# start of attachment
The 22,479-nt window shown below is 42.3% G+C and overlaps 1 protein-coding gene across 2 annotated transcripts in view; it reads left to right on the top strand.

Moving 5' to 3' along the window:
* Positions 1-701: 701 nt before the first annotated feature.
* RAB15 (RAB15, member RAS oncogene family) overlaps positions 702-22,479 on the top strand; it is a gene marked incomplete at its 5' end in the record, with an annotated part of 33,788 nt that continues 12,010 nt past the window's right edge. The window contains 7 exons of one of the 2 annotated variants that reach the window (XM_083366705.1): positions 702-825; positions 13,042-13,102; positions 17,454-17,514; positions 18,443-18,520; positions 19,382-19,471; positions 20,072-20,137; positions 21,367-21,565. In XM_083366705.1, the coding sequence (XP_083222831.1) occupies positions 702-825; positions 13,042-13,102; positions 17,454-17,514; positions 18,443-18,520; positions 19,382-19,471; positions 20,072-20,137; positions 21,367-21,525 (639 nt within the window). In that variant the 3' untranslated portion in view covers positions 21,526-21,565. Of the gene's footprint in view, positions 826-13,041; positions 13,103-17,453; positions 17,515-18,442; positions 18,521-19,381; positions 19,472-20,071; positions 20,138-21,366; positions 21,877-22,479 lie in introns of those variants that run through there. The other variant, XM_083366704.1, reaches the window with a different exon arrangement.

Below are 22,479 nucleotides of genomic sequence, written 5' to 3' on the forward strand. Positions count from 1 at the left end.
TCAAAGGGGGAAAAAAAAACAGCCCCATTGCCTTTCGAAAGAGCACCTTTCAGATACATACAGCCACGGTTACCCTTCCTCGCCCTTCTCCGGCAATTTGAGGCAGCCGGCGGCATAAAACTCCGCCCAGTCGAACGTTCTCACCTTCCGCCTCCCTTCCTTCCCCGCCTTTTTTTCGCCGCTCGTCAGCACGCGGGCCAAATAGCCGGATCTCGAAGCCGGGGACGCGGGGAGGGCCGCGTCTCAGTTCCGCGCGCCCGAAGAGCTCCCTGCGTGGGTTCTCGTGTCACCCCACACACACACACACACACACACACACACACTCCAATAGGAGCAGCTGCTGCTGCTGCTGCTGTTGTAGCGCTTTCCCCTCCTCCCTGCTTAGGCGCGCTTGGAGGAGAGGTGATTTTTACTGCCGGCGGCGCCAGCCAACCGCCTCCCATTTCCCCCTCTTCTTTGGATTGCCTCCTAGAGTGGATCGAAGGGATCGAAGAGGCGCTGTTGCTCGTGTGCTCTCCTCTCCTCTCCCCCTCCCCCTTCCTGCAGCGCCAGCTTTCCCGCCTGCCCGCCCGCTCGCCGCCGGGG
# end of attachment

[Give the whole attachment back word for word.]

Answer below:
The 22,479-nt window shown below is 42.3% G+C and overlaps 1 protein-coding gene across 2 annotated transcripts in view; it reads left to right on the top strand.

Moving 5' to 3' along the window:
* Positions 1-701: 701 nt before the first annotated feature.
* RAB15 (RAB15, member RAS oncogene family) overlaps positions 702-22,479 on the top strand; it is a gene marked incomplete at its 5' end in the record, with an annotated part of 33,788 nt that continues 12,010 nt past the window's right edge. The window contains 7 exons of one of the 2 annotated variants that reach the window (XM_083366705.1): positions 702-825; positions 13,042-13,102; positions 17,454-17,514; positions 18,443-18,520; positions 19,382-19,471; positions 20,072-20,137; positions 21,367-21,565. In XM_083366705.1, the coding sequence (XP_083222831.1) occupies positions 702-825; positions 13,042-13,102; positions 17,454-17,514; positions 18,443-18,520; positions 19,382-19,471; positions 20,072-20,137; positions 21,367-21,525 (639 nt within the window). In that variant the 3' untranslated portion in view covers positions 21,526-21,565. Of the gene's footprint in view, positions 826-13,041; positions 13,103-17,453; positions 17,515-18,442; positions 18,521-19,381; positions 19,472-20,071; positions 20,138-21,366; positions 21,877-22,479 lie in introns of those variants that run through there. The other variant, XM_083366704.1, reaches the window with a different exon arrangement.

Below are 22,479 nucleotides of genomic sequence, written 5' to 3' on the forward strand. Positions count from 1 at the left end.
TCAAAGGGGGAAAAAAAAACAGCCCCATTGCCTTTCGAAAGAGCACCTTTCAGATACATACAGCCACGGTTACCCTTCCTCGCCCTTCTCCGGCAATTTGAGGCAGCCGGCGGCATAAAACTCCGCCCAGTCGAACGTTCTCACCTTCCGCCTCCCTTCCTTCCCCGCCTTTTTTTCGCCGCTCGTCAGCACGCGGGCCAAATAGCCGGATCTCGAAGCCGGGGACGCGGGGAGGGCCGCGTCTCAGTTCCGCGCGCCCGAAGAGCTCCCTGCGTGGGTTCTCGTGTCACCCCACACACACACACACACACACACACACACACTCCAATAGGAGCAGCTGCTGCTGCTGCTGCTGTTGTAGCGCTTTCCCCTCCTCCCTGCTTAGGCGCGCTTGGAGGAGAGGTGATTTTTACTGCCGGCGGCGCCAGCCAACCGCCTCCCATTTCCCCCTCTTCTTTGGATTGCCTCCTAGAGTGGATCGAAGGGATCGAAGAGGCGCTGTTGCTCGTGTGCTCTCCTCTCCTCTCCCCCTCCCCCTTCCTGCAGCGCCAGCTTTCCCGCCTGCCCGCCCGCTCGCCGCCGGGG